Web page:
Let us start off with a very obvious aspect: language. Knowing Spanish or at least some basics can make life easier. The degree to which local people are able or willing to talk in a different language besides Spanish depends, of course, on the individual and also the place you are at. Being very popular tourist destinations for mainly British and German travellers, Spanish people on the Canary Islands will most likely be able and used to talk to foreigners in English. Nevertheless, it is always a good approach to pick up some phrases and to make an effort to communicate in the local language, considering you intend to spend at least a couple of months in the country. After all, working in Spain is the perfect opportunity to polish up your language skills and allows you to learn the language much more authentically and also more effectively than in the class room.
Another point, and probably one of the most appealing ones, is the Spanish cuisine and food culture. Living in Spain, you will quickly become aware of the huge number of cafés, bars and restaurants, which are filled with people nearly any time of the day. A significant part of Spanish life is lived outside in those public places, causing an overall vibrant feeling in the streets. When it comes to time, it can be said that lunch and dinner are usually eaten relatively late, compared to other cultures. Thus, people have lunch at two or three in the afternoon, after which they tend to rest for some time (“siesta”) if the circumstances allow. Dinner time can often be after nine in the evening. Known as a country with a strong coffee culture, coffee is consumed pretty much throughout the entire day, also in the evenings, in many different variations. For some people it is nothing unusual to drink four to five cups of coffee per day while sitting and chatting with colleagues, family or friends.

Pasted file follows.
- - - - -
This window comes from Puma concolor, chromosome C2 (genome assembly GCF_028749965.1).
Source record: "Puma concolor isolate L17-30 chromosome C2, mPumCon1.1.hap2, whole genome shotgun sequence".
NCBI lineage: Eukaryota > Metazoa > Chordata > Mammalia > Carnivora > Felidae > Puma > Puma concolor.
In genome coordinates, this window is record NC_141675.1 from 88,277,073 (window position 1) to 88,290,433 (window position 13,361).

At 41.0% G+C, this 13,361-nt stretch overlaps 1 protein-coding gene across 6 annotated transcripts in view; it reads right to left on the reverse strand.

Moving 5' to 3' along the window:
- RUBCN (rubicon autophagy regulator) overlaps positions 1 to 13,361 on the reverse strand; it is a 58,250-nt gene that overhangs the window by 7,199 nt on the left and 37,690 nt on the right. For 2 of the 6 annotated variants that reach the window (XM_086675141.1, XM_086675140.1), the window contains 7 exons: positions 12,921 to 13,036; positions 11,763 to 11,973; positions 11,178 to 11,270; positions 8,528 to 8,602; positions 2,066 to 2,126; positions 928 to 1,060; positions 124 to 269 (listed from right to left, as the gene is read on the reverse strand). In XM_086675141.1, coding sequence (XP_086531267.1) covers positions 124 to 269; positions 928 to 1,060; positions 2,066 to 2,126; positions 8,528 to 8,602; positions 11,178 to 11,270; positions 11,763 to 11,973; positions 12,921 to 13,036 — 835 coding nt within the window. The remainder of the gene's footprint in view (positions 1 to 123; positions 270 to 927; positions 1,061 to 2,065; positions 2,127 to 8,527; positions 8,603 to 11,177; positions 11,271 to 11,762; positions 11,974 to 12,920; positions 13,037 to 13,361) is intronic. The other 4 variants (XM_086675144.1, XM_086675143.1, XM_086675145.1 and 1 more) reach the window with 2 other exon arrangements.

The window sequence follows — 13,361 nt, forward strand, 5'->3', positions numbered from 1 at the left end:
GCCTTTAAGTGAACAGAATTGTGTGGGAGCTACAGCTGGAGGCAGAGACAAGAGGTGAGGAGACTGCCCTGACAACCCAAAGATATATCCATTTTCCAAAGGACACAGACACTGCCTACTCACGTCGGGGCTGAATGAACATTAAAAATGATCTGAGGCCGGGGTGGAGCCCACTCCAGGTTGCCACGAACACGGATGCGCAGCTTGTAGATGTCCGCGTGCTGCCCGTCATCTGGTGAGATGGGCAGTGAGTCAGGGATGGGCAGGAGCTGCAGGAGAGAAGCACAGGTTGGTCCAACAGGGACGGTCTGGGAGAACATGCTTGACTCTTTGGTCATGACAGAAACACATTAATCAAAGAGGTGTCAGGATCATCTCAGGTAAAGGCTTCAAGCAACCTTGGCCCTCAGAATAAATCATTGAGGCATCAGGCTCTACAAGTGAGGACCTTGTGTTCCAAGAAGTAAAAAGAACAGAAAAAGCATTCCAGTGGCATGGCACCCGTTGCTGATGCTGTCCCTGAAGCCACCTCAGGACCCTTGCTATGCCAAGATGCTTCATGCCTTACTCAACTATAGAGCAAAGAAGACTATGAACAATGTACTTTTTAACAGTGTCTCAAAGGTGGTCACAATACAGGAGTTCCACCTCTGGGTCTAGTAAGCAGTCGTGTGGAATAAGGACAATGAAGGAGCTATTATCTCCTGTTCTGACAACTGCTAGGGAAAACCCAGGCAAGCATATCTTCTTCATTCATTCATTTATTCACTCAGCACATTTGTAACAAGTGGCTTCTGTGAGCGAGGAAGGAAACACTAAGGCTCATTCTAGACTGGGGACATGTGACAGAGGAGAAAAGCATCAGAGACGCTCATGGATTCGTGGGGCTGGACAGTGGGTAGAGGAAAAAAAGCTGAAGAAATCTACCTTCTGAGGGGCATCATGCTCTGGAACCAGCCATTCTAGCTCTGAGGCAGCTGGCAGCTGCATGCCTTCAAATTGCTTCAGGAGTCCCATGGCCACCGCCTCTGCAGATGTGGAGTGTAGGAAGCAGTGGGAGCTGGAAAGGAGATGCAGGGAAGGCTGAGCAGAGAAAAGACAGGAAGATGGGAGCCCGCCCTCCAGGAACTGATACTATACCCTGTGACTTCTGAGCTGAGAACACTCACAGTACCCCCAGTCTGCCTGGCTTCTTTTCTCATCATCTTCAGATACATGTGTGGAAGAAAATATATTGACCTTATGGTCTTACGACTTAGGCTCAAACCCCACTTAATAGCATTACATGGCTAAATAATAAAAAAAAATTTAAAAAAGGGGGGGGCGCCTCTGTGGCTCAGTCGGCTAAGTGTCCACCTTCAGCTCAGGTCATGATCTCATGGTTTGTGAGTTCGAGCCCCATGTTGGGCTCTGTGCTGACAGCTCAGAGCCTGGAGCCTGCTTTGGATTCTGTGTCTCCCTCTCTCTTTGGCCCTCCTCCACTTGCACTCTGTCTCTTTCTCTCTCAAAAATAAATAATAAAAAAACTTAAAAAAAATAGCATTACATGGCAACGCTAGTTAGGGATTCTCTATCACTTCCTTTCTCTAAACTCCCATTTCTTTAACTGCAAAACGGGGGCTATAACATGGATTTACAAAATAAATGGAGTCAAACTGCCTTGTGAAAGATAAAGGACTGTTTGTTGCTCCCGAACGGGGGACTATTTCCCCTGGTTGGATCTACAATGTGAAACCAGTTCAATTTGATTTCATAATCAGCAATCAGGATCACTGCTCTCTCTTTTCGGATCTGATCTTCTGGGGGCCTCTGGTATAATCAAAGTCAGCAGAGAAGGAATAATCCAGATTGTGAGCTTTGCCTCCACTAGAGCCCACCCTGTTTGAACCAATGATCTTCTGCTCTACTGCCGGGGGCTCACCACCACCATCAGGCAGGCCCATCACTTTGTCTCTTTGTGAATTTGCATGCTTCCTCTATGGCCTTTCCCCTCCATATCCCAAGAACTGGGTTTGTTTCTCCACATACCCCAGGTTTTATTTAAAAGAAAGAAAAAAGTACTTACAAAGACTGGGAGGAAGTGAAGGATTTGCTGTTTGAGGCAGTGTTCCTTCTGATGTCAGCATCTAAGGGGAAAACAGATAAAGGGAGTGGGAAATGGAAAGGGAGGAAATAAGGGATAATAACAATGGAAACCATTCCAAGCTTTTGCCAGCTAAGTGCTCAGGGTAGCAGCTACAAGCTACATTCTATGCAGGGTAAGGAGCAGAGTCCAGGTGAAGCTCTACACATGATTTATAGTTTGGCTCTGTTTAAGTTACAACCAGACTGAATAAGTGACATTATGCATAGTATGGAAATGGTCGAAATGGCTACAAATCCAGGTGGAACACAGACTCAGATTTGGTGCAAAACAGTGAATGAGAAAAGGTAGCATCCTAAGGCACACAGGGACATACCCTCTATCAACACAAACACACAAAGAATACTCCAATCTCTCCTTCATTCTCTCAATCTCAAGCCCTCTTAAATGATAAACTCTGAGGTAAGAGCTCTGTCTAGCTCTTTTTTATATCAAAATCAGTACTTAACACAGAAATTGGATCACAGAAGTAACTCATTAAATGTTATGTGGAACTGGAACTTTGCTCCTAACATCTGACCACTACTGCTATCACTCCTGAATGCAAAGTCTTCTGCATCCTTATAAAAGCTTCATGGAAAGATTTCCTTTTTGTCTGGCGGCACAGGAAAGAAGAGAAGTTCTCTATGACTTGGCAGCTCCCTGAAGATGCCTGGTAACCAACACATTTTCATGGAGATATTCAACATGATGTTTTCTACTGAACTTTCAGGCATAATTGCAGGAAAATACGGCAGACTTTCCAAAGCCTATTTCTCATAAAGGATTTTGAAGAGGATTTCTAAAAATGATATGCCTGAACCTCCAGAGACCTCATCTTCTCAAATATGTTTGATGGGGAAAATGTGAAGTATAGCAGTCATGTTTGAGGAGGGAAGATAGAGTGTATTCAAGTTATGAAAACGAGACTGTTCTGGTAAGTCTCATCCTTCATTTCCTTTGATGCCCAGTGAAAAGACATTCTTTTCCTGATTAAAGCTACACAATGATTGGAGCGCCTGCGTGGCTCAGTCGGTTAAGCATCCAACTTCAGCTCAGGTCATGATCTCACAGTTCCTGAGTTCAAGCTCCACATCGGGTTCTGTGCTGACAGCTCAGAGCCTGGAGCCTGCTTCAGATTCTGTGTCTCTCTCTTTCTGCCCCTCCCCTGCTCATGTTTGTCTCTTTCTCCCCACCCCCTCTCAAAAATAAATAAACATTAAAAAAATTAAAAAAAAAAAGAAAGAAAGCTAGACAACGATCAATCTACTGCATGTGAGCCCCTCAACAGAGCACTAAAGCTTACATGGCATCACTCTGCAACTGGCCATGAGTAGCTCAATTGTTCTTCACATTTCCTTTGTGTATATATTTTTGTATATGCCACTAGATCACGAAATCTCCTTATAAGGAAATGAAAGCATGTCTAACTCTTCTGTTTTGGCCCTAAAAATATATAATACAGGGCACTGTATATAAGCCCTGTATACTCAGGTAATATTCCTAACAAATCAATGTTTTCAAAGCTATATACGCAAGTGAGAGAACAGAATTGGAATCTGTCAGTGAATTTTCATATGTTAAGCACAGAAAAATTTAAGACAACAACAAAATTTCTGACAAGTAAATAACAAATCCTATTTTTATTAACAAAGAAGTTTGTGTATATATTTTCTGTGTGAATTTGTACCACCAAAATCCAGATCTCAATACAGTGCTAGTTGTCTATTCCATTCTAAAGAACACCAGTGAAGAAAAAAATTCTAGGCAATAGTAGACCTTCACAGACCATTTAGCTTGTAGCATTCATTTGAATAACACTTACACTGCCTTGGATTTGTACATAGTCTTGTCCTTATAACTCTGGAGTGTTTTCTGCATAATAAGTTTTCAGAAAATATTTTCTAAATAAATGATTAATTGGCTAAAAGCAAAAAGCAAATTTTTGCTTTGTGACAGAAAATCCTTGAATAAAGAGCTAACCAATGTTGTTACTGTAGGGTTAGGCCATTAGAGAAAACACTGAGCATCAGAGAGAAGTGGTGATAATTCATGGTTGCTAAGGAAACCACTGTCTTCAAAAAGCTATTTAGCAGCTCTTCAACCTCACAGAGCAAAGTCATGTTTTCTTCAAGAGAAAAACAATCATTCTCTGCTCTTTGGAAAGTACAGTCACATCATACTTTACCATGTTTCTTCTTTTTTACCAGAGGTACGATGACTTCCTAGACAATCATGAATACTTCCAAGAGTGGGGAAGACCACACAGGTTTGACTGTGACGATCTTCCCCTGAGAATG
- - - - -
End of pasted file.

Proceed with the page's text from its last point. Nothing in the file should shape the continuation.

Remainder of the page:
Read more about Spanish cuisine here.
Society and lifestyle
Speaking of spending time with friends or co-workers, it can be said that people live in a collectivistic rather than an individualistic society, and the Spanish culture puts a lot of value on social gatherings. While there might be other cultures that show a stronger tendency for tight schedules and time pressure, Spaniards have a strong sense for socialising, and somehow seem to have maintained a less rushed and more relaxed way of living. Even though this does not apply to every worker or every industry, working in Spain might in some ways appear less stressful than in other, more performance-oriented, cultures. Leisure time and the time spent working seem to be well balanced (work-life-balance), which results in an overall higher life expectancy of 83.1 years (as of 2018), which is among the highest in the world!